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Legislative Assembly for the ACT: 2004 Week 2 Hansard (2 March) . . Page.. 551..

Clause 9 agreed to.

Clause 10 agreed to.

Clause 11.

MR STEFANIAK (9.40): I just want to make a brief comment on this clause. This clause relates to the protection of the family and children and subclause (1) states:

The family is the natural and basic group unit of society and is entitled to be protected by society.

Although I see the note that the family has a broad meaning, this subclause could be considered somewhat inconsistent with an act passed by this Assembly very recently, namely the Parentage Act dealing with same-sex adoption. The issues raised in that revolved around the best interests of the child and issues around family. Surely this particular subclause could well be quite contradictory to that. I do not hear Mr Stanhope saying that we should not have the same-sex adoption bill, the Parentage Act; that that should now be amended. But it does raise questions-and questions that might well be taken to the court-as to whether in fact that particular piece of ACT legislation now in the statute book is in fact inconsistent with this clause. I think that again shows some of the problems in this bill, which is going to be passed tonight.

Clause 11 agreed to.

Clause 12 agreed to.

Proposed new clause 12A.

MR STEFANIAK (9.42): I move amendment No 1 circulated in my name on the yellow paper, which inserts a new clause 12A [see schedule 3 at page 604]. This is a terribly important right and I am utterly amazed that it has not been included by Mr Stanhope in this bill. From clause 18 through to, I think, about 25, there is a plethora of rights-the rights of persons accused, rights of persons arrested, basically the rights of persons who are before the courts, the rights of criminals-but nothing about the rights of society in general, the rights of citizens to safety and security, and nothing in relation to the rights of victims. As you will see from this amendment, the source of this right is the United Nations Declaration of Basic Principles of Justice for Victims of Crime and Abuse of Power. It was commented on in the annual report 2002-03 of the Victims of Crime Support Program by the Victims of Crime Coordinator. That report dealt with the bill of rights consultation and made these points:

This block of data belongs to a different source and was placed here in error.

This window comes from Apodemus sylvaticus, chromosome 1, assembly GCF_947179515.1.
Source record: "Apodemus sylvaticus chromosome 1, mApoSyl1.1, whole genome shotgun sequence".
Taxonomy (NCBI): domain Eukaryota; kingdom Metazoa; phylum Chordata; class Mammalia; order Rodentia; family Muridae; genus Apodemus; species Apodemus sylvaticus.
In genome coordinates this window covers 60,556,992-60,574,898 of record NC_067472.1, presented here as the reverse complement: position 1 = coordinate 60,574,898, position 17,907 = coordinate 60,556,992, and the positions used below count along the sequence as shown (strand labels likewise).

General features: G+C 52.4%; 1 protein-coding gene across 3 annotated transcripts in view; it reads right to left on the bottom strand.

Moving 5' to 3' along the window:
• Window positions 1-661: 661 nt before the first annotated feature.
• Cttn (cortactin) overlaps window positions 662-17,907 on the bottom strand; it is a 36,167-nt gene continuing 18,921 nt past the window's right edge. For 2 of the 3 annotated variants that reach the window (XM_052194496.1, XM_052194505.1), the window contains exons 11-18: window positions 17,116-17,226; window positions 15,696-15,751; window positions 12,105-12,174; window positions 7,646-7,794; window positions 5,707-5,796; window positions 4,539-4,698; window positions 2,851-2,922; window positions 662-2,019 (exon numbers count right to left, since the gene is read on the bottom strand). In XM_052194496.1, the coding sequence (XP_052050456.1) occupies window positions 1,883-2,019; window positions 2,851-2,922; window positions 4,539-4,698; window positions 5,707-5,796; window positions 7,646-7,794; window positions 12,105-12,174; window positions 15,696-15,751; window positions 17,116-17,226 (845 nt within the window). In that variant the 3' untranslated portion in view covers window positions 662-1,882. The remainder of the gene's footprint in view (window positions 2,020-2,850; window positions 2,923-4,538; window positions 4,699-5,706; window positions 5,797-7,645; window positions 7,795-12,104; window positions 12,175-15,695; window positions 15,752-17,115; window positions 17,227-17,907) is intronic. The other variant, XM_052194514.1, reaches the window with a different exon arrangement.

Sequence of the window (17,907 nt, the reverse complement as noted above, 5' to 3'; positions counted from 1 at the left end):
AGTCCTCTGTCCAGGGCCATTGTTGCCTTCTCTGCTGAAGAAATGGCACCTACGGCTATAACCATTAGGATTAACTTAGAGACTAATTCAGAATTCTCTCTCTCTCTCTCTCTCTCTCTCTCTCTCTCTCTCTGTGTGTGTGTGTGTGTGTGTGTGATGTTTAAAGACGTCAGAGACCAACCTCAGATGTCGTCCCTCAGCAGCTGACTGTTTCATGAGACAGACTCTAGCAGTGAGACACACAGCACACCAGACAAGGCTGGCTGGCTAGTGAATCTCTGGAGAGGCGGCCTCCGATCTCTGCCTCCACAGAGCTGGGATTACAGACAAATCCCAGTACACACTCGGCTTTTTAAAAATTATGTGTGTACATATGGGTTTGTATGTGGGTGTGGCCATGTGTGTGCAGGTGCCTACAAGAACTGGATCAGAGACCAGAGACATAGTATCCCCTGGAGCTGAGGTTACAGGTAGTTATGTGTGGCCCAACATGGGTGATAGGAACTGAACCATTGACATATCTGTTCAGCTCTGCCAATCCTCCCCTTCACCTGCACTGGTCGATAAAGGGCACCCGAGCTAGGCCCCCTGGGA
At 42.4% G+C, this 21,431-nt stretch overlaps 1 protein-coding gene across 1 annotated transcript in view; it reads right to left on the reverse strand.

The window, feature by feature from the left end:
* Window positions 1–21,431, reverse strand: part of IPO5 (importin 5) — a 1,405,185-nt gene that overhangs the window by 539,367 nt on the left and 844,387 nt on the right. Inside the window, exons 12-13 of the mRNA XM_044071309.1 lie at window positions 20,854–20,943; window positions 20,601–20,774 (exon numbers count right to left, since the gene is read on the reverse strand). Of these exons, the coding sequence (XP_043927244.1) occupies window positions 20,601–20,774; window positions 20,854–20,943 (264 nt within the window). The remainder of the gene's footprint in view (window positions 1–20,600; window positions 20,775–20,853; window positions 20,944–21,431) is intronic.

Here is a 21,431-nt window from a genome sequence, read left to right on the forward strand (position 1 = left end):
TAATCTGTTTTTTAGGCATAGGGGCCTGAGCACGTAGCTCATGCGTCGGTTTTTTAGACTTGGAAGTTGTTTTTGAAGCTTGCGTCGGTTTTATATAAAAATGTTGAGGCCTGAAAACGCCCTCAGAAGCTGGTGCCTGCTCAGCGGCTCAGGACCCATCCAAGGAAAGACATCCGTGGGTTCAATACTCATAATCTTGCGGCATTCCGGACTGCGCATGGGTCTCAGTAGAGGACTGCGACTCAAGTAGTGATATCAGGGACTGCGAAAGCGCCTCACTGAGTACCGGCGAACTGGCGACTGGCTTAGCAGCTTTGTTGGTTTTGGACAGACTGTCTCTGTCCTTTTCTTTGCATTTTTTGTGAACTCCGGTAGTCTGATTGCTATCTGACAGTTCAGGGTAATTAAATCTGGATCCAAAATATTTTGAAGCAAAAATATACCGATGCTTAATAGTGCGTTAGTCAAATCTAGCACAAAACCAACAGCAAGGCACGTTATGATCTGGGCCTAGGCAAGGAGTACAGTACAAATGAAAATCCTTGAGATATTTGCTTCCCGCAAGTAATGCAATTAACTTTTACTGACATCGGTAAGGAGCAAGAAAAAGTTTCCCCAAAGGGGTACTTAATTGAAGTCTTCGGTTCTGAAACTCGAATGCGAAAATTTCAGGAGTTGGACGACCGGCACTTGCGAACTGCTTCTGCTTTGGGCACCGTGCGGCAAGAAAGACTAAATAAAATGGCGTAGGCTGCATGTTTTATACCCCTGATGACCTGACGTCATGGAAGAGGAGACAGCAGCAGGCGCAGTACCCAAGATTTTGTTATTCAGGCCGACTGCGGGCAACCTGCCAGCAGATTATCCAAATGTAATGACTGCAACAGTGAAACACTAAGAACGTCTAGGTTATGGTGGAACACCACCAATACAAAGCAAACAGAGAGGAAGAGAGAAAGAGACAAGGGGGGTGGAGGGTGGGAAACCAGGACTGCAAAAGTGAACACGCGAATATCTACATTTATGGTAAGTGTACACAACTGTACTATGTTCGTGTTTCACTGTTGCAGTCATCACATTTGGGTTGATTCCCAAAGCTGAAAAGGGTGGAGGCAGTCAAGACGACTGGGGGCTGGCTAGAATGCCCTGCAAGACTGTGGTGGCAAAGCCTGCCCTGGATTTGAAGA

The VoCC, along with many others in the community, made a detailed submission to the Consultative Committee on an ACT Bill of Rights. That submission advised the Committee of the Victims of Crime Act 1994 as an existing framework of rights for a section of the community. Reflecting on experience as a statutory promotional and compliance position for those 'rights', the VoCC expressed preference for:

A legislated Bill rather than entrenched rights,

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